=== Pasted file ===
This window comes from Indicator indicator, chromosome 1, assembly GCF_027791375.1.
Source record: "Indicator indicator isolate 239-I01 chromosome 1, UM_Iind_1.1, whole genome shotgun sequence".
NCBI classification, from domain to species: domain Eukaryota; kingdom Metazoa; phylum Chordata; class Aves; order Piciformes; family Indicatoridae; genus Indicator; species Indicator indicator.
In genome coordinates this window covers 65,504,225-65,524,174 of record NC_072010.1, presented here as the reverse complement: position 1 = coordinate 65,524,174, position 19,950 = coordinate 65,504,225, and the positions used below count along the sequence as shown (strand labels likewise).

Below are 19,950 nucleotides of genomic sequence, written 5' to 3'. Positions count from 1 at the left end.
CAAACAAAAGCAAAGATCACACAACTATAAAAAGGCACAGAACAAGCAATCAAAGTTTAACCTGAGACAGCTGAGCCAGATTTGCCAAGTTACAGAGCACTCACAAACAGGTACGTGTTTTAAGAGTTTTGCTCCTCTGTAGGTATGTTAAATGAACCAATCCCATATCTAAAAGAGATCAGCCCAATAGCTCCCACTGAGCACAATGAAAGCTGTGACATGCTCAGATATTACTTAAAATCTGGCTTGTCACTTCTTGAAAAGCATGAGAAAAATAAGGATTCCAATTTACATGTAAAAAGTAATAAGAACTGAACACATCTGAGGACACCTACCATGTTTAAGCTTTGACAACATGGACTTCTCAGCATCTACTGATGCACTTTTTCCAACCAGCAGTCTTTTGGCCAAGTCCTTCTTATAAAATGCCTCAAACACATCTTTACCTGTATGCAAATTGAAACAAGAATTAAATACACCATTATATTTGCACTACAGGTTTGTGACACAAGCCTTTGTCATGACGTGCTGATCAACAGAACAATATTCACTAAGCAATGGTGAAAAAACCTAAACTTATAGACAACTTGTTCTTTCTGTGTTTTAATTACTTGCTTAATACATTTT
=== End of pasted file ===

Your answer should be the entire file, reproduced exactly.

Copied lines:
This window comes from Indicator indicator, chromosome 1, assembly GCF_027791375.1.
Source record: "Indicator indicator isolate 239-I01 chromosome 1, UM_Iind_1.1, whole genome shotgun sequence".
NCBI classification, from domain to species: domain Eukaryota; kingdom Metazoa; phylum Chordata; class Aves; order Piciformes; family Indicatoridae; genus Indicator; species Indicator indicator.
In genome coordinates this window covers 65,504,225-65,524,174 of record NC_072010.1, presented here as the reverse complement: position 1 = coordinate 65,524,174, position 19,950 = coordinate 65,504,225, and the positions used below count along the sequence as shown (strand labels likewise).

Below are 19,950 nucleotides of genomic sequence, written 5' to 3'. Positions count from 1 at the left end.
CAAACAAAAGCAAAGATCACACAACTATAAAAAGGCACAGAACAAGCAATCAAAGTTTAACCTGAGACAGCTGAGCCAGATTTGCCAAGTTACAGAGCACTCACAAACAGGTACGTGTTTTAAGAGTTTTGCTCCTCTGTAGGTATGTTAAATGAACCAATCCCATATCTAAAAGAGATCAGCCCAATAGCTCCCACTGAGCACAATGAAAGCTGTGACATGCTCAGATATTACTTAAAATCTGGCTTGTCACTTCTTGAAAAGCATGAGAAAAATAAGGATTCCAATTTACATGTAAAAAGTAATAAGAACTGAACACATCTGAGGACACCTACCATGTTTAAGCTTTGACAACATGGACTTCTCAGCATCTACTGATGCACTTTTTCCAACCAGCAGTCTTTTGGCCAAGTCCTTCTTATAAAATGCCTCAAACACATCTTTACCTGTATGCAAATTGAAACAAGAATTAAATACACCATTATATTTGCACTACAGGTTTGTGACACAAGCCTTTGTCATGACGTGCTGATCAACAGAACAATATTCACTAAGCAATGGTGAAAAAACCTAAACTTATAGACAACTTGTTCTTTCTGTGTTTTAATTACTTGCTTAATACATTTT